• LSD – Also known as acid, this is a hallucinogenic drug which makes people see, hear, or feel things that may not really be there. Along with hallucinations are switches in moods. LSD is highly popular among music festival-goers, because of the feeling that you have lost touch with reality. There are serious consequences of taking LSD, such as a person putting themselves in potentially harmful scenarios since they have no sense of reality.

Risks of Using Drugs at Festivals

The different risks for drug use depend on the type of drug in use, and the quantity. However, here is a list of negative side effects of drugs commonly found at music festivals:

  • Dehydration
  • Hyperthermia
  • Heatstroke
  • Nausea
  • Fatigue
  • Cardiovascular issues, such as having a stroke
  • Anxiety
  • Paranoia (can be referred to as a “bad trip” when on LSD, can be the fear of losing oneself or sense of reality)
  • Poor judgement
  • Overdose/death

In addition to these risks, there is also the risk that the drugs taken are not exactly what they claim to be. Drugs can come laced with other chemicals that can be extremely dangerous to the human body. Even if a dealer at a festival claims their item is “pure” there is still a chance it is laced with some other substance. This can cause any of the above risks, as well as potential death. A prime example of this is Florida’s rampant problem with fentanyl- laced marijuana. If you would like to read more about this issue, you can do so here.

Another huge risk of taking drugs at a music festival is the legal aspect. None of the drugs listed above are legal in the state of Florida. This means that if someone were to be stopped by the police and these drugs were found on them, they would be arrested. Florida is extremely harsh when it comes to penalties for drug use. The consequences depend on the different drug classifications—ranging from Schedule 1 to Schedule 3. You can read more about the penalties of the different drug Schedules here. 

What are Behavioral Signs of Drug Abuse?

Although it can sometimes be difficult to pinpoint if a person is actively on drugs, there are a few telltale signs. It is true that the longer or more frequently you abuse drugs, the higher your body’s tolerance is to it. As the tolerance continues to grow, there is a higher dosage needed to receive the previous feelings from the substance. The more noticeable symptoms of drug use are based on the physiological processes and can be shown through changes in physical appearance.

The following is a list of potential signs of drug abuse:

  • Glazed or bloodshot eyes
  • Dilated pupils
  • Drastic changes in weight
  • Skin and dental issues
  • Issues with sleeping too much or too little

It’s important to note that these signs change depending on the substance or method of drug use.

Scary Statistics

A study done from 2011 shows the number of emergency hospital visits involving ecstasy/MDMA from music festivals has doubled since 2004.

When pill testing started to become more popular at festivals, a study from 2010 to 2015 showed that MDMA was actually only present in a little over half of the samples that were sold as Ecstasy.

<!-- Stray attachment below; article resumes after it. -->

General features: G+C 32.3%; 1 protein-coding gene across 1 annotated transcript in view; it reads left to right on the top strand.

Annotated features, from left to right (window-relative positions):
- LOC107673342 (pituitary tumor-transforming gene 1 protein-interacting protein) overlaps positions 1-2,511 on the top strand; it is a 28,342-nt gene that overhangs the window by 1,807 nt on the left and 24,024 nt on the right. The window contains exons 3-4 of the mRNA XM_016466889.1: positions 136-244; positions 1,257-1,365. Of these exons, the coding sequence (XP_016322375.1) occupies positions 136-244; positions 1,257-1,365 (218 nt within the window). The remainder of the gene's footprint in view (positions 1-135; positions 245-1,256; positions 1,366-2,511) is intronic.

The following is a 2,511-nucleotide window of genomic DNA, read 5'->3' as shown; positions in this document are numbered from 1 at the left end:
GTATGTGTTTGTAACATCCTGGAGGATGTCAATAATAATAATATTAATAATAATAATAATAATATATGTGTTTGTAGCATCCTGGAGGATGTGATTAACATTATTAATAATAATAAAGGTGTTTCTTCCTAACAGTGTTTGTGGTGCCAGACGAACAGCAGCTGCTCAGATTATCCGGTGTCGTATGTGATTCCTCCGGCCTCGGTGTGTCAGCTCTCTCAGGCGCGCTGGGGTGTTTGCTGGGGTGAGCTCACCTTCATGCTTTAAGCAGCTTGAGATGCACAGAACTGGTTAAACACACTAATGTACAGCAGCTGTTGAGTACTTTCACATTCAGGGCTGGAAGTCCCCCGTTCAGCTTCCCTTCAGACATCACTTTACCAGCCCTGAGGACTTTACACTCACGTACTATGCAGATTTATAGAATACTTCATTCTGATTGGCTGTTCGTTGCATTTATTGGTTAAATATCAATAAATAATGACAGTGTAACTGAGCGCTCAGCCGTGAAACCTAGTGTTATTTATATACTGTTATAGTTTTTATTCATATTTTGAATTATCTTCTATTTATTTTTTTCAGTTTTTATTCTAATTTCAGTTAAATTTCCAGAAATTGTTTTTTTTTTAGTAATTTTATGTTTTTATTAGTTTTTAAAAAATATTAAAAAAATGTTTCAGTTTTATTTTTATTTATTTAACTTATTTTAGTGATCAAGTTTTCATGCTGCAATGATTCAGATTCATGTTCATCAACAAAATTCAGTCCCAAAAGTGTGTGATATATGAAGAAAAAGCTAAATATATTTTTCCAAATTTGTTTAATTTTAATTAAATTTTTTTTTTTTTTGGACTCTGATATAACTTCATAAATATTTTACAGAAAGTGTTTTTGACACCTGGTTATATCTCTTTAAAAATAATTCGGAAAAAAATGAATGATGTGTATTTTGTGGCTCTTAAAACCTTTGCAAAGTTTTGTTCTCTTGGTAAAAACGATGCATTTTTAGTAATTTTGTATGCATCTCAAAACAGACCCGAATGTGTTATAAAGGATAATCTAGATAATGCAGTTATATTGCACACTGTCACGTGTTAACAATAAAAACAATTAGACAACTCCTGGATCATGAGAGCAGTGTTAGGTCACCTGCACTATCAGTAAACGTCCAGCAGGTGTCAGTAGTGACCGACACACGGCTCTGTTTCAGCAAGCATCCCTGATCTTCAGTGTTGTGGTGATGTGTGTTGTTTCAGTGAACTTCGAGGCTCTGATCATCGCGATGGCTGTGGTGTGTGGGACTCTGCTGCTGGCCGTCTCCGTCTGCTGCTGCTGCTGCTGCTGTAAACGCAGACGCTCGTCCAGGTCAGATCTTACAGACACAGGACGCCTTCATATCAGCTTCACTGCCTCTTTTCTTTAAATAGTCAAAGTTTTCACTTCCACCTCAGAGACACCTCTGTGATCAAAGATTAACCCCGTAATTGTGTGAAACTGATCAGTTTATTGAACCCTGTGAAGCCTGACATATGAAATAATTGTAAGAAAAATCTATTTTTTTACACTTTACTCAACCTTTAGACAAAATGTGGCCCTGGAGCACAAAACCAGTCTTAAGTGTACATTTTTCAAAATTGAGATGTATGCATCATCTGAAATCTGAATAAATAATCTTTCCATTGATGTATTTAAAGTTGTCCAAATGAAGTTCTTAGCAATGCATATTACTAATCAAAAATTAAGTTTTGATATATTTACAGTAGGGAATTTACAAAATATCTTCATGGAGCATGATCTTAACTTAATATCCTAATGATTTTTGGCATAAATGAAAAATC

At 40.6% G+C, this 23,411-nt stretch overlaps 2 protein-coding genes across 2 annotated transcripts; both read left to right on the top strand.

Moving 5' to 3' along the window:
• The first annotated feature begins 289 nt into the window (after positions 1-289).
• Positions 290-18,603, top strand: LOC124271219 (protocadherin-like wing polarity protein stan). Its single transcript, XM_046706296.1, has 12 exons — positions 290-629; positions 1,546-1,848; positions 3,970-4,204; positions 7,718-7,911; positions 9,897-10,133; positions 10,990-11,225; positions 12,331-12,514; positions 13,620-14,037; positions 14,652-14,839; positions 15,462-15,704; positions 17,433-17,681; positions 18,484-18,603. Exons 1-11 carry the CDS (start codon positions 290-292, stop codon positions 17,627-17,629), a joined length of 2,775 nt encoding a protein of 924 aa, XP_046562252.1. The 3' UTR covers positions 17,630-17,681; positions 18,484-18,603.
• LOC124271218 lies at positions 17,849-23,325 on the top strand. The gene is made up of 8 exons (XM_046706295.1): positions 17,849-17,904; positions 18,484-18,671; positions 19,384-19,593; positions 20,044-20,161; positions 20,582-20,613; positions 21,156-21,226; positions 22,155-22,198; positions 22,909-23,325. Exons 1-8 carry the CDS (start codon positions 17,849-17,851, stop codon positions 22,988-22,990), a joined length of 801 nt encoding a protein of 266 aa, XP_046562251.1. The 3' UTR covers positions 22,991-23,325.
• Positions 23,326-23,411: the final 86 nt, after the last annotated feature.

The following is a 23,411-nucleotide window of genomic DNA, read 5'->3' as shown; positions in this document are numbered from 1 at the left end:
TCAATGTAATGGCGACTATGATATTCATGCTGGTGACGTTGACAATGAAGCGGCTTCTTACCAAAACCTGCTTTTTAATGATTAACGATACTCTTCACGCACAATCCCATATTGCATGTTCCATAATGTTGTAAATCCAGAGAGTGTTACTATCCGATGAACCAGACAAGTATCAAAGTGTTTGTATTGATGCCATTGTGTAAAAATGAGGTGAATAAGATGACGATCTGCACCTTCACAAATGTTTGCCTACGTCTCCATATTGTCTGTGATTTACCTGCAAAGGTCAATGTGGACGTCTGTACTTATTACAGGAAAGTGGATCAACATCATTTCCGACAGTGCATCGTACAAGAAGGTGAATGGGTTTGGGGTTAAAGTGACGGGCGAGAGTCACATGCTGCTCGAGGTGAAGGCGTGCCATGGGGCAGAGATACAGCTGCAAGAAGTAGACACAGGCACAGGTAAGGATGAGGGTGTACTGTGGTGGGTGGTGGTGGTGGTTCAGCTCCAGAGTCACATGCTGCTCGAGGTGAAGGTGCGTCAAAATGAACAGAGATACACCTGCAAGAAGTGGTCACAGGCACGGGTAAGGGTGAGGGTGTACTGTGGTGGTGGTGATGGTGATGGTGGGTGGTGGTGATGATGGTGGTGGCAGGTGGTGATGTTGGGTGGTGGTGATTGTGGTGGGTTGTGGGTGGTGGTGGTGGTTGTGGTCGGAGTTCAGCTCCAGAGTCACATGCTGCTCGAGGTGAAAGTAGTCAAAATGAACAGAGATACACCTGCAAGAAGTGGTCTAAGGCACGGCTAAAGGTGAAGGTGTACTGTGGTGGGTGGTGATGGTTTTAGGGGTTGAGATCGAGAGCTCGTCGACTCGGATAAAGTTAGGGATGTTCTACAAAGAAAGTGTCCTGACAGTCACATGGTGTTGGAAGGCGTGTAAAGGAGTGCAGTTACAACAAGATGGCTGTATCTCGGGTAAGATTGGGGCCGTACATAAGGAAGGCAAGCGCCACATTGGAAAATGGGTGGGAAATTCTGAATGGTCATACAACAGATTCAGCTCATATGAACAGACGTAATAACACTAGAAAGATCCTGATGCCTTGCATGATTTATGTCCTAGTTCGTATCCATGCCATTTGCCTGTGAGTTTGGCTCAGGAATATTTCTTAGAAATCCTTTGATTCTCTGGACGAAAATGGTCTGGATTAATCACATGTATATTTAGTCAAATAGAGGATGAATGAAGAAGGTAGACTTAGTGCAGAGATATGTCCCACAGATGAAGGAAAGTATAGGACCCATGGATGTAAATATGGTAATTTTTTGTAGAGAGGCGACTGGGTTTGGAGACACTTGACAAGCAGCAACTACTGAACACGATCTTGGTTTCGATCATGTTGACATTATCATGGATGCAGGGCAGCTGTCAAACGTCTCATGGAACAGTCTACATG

When it comes to cocaine, DAWN has a 2011 report that shows cocaine was the reason for 505,224 annual emergency room visits.

Although alcohol is legal over the age of 21, it does not mean it is synonymous with being safe. In fact, a study shows that alcohol abuse is in the third top leading causes of preventable deaths in America. Within one year over 75,000 people in America die from alcohol abuse.


Reaching out for help is a step in the right direction when you feel like you have been abusing drugs. Even if you feel like there is nowhere to turn, there are drug abuse hotlines that can provide resources for treatment options like behavioral therapy, 12 step programs, contingency management, as well as medication potentially useful to get off drugs. The following is a list of resources if you wish to seek help in stopping drug abuse:

  • National Institute on Drug Abuse (NIDA) – This is the national agency dedicated to the prevention of drug use, and the treatment of existing drug problems. They offer 24/7 help in finding local treatment centers. You can call them at 1 (800) 662-HELP (4357).
  • Substance Abuse and Mental Health Services Administration – A confidential service for people and their families that have faced substance abuse and/or mental health issues. Contact 1(800) 662-4357 for help.
  • Partnership for Drug-Free Kids – A hotline designated for providing information to parents who are concerned about their children using drugs. It is not a crisis line, but you can receive helpful information about drug use, prevention, and treatment. You can reach them at 1(855) 378-4373.

Finding a Defense Attorney in Tallahassee Florida

Attending a music festival can be an extremely fun experience. Listening to music outdoors, bonding with friends, camping outside. All of these things equal a good time. However, a fun time can turn extremely dangerous if drugs become involved. It is a danger not only to your health, but also to your freedom. If you get caught with drugs at a festival, there are serious consequences.

If you or a loved one have been charged with a drug crime, the first step should be reaching out to a knowledgeable defense attorney in your area. Getting expert advice on how to defend your case is imperative. Don Pumphrey and his team at Pumphrey Law Firm have the experience and skill to provide top quality defense. They have what it takes to stand in your corner and fight for your freedom. Call (850) 681-7777 today for a free consultation regarding your case.

 Written by Karissa Key